You are not legally required to use a coffin or casket to house a body. The law simply stipulates ‘It is an offence to expose a dead body near a public highway as this would outrage public decency’. Thus the body should be covered in public, how it is done is the choice of whoever is responsible for disposing of it. For the purposes of cremation, it is possible yet uncommon, to have the body contained in a shroud then use a “charging board” to place the body on.
What is the history of willow coffins?
Willow coffins are no new idea, although wicker caskets in some form were likely used in ancient times we can certainly trace them back to the late 19th century where they were employed as a solution to the overcrowding in London’s cemeteries. Advocated by the Duke of Sutherland and produced in 1875 by the necropolis company was the “Earth to Earth” willow coffin which it was suggested should have ferns moss and herbs placed inside the coffin and be buried slightly higher in the ground to encourage decomposition.
Do willow coffins creak?
All willow coffins will make some noise when used due to the woven construction of the design, however the amount it creaks does vary hugely depending on the tightness of the weave and the material used. Very often the cheaper imported willow coffins are of looser construction and will creak more than an English willow coffin which are generally tighter woven. Sussex Willow Coffins are made using lots of natural willow which still has the bark on, this reduces the amount of creaking considerably due to the waxy nature of the bark.
Our “Green Willow Coffin” makes very little noise whilst being carried.
Can you make extra large coffins?
Yes, we can make coffins to any size you require and to hold as much weight as is required. We have techniques for increasing the load a coffin can take and accommodating broader shoulder widths and increased depths. We will however need a slightly longer lead in time as these will be made to order rather than kept in stock. Make contact here to discuss your requirements.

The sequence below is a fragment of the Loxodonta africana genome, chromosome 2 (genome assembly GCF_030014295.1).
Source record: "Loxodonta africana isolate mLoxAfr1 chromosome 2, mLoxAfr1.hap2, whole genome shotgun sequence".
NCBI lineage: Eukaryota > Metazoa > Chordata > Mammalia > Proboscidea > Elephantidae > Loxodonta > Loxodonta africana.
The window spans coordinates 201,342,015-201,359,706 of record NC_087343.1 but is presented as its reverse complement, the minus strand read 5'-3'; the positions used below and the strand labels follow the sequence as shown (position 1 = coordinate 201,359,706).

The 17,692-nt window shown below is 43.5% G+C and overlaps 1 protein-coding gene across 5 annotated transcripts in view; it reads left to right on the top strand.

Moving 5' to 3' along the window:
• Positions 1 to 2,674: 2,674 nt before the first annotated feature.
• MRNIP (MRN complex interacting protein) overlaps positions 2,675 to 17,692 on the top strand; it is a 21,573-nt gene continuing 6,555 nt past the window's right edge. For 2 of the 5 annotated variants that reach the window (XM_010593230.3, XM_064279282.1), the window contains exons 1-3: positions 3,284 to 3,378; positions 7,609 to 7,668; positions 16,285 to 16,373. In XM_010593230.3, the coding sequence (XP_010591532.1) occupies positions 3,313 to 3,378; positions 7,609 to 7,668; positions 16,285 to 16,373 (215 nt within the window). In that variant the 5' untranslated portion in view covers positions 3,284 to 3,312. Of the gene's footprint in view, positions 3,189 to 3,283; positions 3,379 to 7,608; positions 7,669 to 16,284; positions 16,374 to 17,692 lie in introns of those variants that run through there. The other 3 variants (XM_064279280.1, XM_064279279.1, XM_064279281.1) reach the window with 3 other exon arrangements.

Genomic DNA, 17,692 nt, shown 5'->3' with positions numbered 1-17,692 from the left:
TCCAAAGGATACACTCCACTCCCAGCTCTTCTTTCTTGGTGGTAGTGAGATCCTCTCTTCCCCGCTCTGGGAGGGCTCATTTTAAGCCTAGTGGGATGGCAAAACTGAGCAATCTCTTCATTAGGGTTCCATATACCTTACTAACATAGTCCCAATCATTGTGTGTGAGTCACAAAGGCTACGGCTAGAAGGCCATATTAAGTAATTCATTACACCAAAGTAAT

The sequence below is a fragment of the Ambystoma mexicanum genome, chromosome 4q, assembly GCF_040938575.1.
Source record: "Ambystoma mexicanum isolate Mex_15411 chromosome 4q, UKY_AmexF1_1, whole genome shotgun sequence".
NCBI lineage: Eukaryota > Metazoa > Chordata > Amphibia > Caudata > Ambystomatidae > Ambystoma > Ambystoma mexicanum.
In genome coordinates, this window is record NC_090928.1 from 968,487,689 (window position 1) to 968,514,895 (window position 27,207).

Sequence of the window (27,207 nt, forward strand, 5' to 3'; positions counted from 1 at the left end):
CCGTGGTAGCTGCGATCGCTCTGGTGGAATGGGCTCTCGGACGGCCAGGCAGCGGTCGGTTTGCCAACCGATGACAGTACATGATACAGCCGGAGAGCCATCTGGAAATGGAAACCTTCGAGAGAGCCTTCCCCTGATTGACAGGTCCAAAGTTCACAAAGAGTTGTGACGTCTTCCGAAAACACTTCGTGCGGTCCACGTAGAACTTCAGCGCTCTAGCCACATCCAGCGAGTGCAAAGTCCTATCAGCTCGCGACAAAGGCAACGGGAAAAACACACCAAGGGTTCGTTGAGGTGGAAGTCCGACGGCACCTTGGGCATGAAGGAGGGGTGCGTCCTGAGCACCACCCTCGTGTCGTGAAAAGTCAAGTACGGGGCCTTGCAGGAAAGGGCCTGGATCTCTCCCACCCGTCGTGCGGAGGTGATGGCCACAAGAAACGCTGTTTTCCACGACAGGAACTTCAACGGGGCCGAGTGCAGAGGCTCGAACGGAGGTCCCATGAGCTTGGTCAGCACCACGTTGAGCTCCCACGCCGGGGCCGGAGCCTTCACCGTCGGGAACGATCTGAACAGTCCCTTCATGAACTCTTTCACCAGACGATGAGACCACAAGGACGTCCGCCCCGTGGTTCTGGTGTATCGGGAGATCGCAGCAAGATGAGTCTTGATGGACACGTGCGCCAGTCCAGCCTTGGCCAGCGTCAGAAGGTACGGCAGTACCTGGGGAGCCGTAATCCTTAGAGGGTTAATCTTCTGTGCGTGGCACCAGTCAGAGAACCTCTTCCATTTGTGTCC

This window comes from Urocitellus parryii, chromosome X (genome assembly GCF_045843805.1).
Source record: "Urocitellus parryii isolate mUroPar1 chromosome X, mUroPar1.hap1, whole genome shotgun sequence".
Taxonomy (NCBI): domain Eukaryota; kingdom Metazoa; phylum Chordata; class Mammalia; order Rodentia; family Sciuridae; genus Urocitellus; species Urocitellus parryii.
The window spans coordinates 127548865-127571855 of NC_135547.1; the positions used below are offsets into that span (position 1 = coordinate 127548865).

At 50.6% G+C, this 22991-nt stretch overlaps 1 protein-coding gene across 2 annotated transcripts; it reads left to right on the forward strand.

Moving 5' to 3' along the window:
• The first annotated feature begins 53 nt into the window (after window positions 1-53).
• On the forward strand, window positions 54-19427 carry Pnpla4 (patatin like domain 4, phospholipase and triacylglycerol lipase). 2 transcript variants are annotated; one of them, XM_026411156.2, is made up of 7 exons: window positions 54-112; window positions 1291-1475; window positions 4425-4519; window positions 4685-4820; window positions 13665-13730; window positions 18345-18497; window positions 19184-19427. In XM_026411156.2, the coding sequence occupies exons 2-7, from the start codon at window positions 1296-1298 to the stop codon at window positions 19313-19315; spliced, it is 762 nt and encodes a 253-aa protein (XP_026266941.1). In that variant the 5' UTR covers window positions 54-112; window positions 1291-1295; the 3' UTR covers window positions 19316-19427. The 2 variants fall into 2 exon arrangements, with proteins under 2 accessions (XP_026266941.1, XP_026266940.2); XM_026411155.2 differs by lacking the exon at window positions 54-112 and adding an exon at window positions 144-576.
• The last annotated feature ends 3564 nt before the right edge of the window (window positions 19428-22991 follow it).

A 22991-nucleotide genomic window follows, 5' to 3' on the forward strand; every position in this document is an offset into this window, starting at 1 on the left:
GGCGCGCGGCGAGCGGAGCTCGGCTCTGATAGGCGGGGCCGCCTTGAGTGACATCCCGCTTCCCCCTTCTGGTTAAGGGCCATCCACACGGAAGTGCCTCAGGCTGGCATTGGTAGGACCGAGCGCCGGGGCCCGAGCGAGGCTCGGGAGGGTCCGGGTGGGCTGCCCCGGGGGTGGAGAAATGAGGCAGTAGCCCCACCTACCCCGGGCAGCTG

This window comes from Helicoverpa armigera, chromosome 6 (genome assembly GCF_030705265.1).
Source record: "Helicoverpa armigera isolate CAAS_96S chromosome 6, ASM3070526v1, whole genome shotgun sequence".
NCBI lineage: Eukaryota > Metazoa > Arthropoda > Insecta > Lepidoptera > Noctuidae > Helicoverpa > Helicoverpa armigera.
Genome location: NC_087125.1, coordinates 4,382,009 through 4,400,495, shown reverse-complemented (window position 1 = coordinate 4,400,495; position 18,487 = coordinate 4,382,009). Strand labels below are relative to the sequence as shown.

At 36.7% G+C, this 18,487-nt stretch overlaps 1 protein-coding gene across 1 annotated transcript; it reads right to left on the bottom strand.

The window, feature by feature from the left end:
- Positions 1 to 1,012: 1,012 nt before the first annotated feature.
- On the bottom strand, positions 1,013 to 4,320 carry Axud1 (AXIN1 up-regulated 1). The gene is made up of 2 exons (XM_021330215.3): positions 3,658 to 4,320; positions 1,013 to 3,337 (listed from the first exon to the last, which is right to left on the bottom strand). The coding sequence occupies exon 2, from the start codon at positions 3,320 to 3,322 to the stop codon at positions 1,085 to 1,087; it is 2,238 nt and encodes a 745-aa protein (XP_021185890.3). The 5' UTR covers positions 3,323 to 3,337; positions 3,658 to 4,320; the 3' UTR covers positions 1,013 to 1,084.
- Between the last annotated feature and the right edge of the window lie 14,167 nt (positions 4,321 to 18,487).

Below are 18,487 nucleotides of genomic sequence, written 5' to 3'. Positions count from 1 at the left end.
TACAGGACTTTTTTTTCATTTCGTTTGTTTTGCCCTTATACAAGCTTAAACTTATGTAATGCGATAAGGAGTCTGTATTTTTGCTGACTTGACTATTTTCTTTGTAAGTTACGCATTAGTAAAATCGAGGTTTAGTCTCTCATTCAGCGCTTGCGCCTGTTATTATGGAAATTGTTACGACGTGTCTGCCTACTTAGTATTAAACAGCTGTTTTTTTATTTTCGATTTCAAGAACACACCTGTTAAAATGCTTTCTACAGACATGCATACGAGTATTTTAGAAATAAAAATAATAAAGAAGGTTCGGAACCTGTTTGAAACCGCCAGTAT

Do I have to buy a coffin through a funeral director?
There is no obligation to buy a coffin from a funeral director. It is good to let them know at an early stage that you will be arranging your own coffin. Once your coffin is ordered, we can arrange delivery to your funeral director or an alternative address of your choice.
Is a nameplate required for a coffin?
If the coffin is going to be cremated then it is required to have a nameplate, most cemeteries will ask for one too. A nameplate needs to state the full legal name of the deceased. Often the age, birth and death dates are included. You can include anything else you wish as long as the above information is clearly stated. We offer a natural handmade wooden nameplate at a small additional cost made from Sussex ash timber.
What can you put in a coffin for cremation?
In most cases you are allowed to add things inside the coffin or even attach things to the outside of the coffin prior to cremation.
Examples of items that can usually be placed in or on the coffin:
- Flower or other plant material
- Items of clothing or accessories made from natural fibres
- Jewellery, precious or non-precious stones
- Personal mementos
Undesirable item that may not be recommended or permitted would be:
- Anything highly flammable or explosive
- Items that give off undesirable gases or fumes when cremated
- Sealed glass/metal containers which can burst
- Medical apparatus i.e. pacemakers, glasses